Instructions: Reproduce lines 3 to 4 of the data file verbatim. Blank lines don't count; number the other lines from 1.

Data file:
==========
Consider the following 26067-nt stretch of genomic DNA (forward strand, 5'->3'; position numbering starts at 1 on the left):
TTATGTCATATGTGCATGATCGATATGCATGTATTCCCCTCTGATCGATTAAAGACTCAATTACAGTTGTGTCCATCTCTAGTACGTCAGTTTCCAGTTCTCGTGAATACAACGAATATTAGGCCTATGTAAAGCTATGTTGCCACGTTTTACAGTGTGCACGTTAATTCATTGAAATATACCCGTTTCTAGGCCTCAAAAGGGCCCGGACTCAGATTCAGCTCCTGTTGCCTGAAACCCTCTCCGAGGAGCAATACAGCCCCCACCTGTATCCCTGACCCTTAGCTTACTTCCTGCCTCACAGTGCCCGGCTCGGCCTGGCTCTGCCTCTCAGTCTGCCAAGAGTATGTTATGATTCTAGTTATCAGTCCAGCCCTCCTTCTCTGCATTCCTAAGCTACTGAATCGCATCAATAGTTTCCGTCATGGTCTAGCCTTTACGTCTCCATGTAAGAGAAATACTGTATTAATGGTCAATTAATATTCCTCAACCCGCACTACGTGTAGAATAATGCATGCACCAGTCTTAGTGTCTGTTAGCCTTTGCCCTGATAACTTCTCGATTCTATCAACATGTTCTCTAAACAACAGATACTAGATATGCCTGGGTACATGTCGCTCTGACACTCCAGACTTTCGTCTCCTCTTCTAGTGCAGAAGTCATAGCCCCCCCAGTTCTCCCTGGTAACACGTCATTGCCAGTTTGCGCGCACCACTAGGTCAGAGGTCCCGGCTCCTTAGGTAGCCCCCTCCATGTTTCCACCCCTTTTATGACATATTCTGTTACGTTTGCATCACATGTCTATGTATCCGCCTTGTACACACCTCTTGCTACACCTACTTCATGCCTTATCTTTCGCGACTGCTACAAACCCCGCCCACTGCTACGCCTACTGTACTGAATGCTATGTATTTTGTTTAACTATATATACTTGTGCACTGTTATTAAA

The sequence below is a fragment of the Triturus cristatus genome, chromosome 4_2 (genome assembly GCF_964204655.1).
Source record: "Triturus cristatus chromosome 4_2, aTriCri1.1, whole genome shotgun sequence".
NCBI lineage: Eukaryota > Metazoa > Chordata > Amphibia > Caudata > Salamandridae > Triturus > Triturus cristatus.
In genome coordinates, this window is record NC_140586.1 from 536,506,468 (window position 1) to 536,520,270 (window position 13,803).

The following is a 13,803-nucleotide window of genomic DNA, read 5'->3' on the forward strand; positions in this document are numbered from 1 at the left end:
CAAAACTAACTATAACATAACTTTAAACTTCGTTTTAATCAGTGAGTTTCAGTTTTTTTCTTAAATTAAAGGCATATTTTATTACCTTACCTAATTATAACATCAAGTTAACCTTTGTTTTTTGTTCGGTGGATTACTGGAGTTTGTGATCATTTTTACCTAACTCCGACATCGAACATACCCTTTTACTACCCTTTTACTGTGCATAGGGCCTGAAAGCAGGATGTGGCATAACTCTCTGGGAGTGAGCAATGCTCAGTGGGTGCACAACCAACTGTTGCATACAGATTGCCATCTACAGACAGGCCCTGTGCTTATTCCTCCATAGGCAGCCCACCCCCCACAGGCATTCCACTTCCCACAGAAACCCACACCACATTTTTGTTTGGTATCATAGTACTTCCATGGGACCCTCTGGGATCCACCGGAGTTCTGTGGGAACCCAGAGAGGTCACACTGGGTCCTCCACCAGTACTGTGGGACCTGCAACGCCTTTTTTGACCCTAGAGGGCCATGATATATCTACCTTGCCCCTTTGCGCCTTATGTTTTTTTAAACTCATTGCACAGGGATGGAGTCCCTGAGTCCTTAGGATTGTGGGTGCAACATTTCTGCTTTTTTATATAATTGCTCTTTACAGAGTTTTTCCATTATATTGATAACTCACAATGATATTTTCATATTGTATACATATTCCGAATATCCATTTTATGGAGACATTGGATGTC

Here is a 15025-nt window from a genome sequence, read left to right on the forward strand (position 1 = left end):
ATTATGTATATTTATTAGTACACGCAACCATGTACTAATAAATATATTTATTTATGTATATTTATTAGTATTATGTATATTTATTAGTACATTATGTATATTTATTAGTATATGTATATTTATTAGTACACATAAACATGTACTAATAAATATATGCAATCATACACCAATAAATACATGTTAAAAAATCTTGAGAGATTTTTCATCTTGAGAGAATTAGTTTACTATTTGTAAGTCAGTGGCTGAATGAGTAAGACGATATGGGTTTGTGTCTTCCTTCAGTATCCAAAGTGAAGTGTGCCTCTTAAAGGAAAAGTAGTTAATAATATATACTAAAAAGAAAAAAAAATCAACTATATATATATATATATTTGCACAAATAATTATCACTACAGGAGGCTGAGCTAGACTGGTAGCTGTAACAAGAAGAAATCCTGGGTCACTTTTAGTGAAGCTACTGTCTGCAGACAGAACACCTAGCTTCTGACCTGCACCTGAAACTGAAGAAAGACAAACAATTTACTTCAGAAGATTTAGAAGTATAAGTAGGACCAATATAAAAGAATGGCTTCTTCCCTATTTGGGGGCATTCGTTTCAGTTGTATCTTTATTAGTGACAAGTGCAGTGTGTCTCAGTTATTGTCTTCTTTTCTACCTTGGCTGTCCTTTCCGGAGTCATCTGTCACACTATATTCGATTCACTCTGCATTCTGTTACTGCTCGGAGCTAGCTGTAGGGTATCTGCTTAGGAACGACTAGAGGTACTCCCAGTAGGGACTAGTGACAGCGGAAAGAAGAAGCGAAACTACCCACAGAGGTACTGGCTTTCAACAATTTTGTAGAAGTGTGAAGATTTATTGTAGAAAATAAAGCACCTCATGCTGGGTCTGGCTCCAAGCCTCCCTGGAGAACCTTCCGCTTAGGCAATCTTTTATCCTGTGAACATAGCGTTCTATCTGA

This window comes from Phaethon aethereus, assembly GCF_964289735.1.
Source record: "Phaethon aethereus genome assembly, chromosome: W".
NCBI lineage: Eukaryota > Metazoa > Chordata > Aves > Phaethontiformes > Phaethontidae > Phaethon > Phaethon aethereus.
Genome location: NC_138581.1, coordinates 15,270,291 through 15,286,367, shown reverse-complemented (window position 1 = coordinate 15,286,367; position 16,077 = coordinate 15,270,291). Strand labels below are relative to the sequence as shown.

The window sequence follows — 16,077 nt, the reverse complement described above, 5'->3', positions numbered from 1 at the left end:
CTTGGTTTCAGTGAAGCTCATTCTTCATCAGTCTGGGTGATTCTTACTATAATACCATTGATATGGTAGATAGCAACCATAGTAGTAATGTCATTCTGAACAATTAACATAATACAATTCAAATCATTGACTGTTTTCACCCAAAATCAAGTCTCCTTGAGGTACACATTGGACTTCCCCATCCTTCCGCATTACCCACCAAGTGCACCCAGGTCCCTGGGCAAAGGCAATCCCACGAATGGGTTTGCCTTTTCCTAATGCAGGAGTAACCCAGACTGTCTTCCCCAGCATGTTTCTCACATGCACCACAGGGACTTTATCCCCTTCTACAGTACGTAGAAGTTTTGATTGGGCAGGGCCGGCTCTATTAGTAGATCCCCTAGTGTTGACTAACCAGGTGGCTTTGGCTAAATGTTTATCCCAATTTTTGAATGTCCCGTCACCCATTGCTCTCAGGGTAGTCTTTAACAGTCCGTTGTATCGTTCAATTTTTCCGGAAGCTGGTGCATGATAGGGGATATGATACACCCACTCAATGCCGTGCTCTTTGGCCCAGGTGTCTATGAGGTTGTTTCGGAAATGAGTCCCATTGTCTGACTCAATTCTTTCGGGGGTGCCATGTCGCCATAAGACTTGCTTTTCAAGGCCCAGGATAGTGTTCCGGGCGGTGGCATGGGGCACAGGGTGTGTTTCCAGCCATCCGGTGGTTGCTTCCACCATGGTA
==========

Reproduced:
The sequence below is a fragment of the Triturus cristatus genome, chromosome 4_2 (genome assembly GCF_964204655.1).
Source record: "Triturus cristatus chromosome 4_2, aTriCri1.1, whole genome shotgun sequence".